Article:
From humble beginnings, Taiwan’s manufacturing sector has climbed the technology ladder to become one of the world’s smart machinery powerhouses driving Industry 4.0.
Taiwan is well-known for its semiconductor fabrication plants. But silicon chips are not the only thing it has to offer manufacturers across the world. Taiwan’s smart machinery leaders are helping global manufacturers embrace the future. From high-precision CNC cutting machines, power presses and machine tools to industrial automation and collaborative robots, let’s take a tour of Taiwanese smart industry.
Taiwan was One of the Four Asian Tigers
Taiwan was one of many economies which embraced manufacturing as part of the post-war economic boom, beginning in the 1950s with textiles, small appliances and white goods. Taiwan followed the trajectory of countries like Japan and South Korea, which modernized in the 1980s in order to move further up the manufacturing value chain.
This included the establishment of the Taiwan Semiconductor Manufacturing Company (TSMC) in 1987, which then became the world’s largest dedicated independent semiconductor foundry. By the 1990s, Taipei’s booming electronics sector saw it dubbed one of the “Four Asian Tigers” along with Hong Kong, South Korea and Singapore.
In the last decade, the island has found itself squeezed between emerging economies and industrially developed economies. It has turned to smart machinery and smart manufacturing to protect its position on the world stage.
The Smart Machinery Initiative
Today, the success of Taiwan’s manufacturing sector results from a number of factors. These include an export-oriented economy, investment in high-tech manufacturing sectors, a highly educated workforce and a culture of continuous improvement.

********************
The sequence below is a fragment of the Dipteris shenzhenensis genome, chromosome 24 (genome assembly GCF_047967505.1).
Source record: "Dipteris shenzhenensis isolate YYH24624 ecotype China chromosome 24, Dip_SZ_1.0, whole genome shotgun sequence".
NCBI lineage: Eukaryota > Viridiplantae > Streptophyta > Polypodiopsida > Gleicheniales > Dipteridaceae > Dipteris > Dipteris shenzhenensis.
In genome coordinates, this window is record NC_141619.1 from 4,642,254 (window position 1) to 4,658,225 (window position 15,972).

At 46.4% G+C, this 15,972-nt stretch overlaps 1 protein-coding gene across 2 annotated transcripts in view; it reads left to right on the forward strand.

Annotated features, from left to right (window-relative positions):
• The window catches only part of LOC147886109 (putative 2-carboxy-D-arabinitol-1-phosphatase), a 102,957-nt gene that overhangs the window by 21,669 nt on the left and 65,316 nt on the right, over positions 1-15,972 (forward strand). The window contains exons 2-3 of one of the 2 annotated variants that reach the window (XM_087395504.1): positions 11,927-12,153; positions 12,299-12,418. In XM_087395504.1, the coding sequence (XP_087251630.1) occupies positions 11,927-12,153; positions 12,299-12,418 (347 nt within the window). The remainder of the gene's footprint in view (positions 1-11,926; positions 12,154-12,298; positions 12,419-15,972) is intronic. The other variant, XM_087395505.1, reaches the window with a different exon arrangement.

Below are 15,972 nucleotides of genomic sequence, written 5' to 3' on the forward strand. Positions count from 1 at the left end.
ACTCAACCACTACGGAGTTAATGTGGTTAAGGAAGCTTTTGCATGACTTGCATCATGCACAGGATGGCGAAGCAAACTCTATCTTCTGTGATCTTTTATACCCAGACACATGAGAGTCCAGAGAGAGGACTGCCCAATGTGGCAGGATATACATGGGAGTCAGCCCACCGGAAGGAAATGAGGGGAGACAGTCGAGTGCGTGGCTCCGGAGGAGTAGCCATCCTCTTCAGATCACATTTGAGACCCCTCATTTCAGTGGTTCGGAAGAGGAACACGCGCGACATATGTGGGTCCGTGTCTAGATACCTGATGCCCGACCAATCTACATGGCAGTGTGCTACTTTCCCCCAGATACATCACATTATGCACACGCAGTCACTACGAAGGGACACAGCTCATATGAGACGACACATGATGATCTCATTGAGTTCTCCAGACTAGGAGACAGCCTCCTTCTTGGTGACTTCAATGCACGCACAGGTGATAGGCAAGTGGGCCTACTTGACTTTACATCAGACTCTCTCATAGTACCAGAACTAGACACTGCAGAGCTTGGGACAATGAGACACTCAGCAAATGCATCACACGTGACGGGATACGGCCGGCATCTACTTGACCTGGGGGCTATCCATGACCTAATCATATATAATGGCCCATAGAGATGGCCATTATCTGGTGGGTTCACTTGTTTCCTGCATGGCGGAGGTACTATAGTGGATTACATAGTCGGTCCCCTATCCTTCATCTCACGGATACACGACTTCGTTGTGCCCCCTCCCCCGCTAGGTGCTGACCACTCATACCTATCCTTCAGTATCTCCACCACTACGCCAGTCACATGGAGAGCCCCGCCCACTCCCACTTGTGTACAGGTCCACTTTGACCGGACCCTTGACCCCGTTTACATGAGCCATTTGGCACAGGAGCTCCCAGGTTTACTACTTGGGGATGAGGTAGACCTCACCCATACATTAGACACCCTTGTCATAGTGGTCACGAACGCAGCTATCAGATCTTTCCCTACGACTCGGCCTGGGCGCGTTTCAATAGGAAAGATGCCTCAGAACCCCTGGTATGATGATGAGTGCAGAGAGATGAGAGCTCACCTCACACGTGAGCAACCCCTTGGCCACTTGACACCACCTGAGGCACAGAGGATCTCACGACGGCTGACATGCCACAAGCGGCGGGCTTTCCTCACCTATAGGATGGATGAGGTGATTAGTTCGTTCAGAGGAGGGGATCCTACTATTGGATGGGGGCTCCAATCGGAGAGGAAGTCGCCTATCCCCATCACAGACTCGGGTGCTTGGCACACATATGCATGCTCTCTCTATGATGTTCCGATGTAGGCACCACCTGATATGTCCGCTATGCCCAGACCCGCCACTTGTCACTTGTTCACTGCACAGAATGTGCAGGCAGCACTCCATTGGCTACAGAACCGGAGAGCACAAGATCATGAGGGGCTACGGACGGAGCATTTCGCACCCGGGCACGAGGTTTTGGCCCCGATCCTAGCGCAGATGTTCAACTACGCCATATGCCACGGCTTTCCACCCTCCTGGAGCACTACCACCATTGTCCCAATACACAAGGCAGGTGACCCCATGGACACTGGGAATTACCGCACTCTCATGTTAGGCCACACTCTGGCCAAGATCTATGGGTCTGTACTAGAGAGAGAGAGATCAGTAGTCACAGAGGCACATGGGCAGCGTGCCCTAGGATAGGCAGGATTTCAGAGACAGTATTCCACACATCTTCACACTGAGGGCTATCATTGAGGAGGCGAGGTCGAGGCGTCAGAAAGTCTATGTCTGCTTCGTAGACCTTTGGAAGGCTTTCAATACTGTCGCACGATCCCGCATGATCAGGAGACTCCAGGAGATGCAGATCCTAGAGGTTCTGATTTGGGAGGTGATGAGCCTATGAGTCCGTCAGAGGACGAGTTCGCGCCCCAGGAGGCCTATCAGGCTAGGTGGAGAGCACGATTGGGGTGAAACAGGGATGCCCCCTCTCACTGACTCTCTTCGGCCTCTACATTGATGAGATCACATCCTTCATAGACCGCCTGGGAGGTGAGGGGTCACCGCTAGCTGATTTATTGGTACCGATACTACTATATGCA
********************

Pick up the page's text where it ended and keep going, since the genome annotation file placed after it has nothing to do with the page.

In 2017, Taiwan enacted the “5+2 Industrial Development Plan“, which included a $117 million Smart Machinery Initiative. The next year, the Industrial Technology Research Institute launched its Intelligent Manufacturing Pilot Production Site.
Taiwan’s Taichung City Precision Machinery Innovation Technology Park (TCPMP) is also driving the development of smart machinery and smart factories, and revolutionizing the manufacturing sector.
Located in Taiwan’s “Golden Valley” in Taichung City, TCPMP is part of a national policy to upgrade the technology of the machinery industry. Taiwan has developed a complex machinery and machine tools ecosystem. As a result, TCPMP contains the highest concentration of machine tool manufacturing in the world.
Machine Tools Manufacturing
Victor Taichung Machinery is one of the largest Taiwanese machine tools manufacturers. It is specialized in CNC lathes, machining centers and plastic injection molding machines. Its smart factory in TCPMP features eight unmanned production lines. Beyond robotic arms and smart machine tools on the lines, they extend to incorporate smart logistics including automated warehouses and automated guided vehicles.
Another highly successful Taiwanese smart machine tool manufacturer is Buffalo Machinery. The company builds a range of metalworking machine tools including CNC lathes, vertical machining centers, 5-axis simultaneous machining centers and horizontal boring machines. Other key players include Tongtai, Chin Fong Machine and FFG.
Meanwhile, Delta Electronics and Solomon specialize in industrial electrical power components which support smart machinery and smart manufacturing.
Along with improving Taiwan’s own onshore manufacturing, these successful Taiwanese companies also bring smart machinery and automation to manufacturing plants across Asia and the world, including their own offshore operations.
This supportive smart machinery ecosystem is one of Taiwan’s key strengths, says Dr Paul Chang, Buffalo Machinery’s President and General Manager.
“A supportive supply chain, combined with lower production costs, certainly helps give Taiwan a competitive edge on the world stage. But When it comes to exporting to the world, the challenges include high transportation costs and the need to undersell European and Japanese machines even though we offer the same quality and technology.”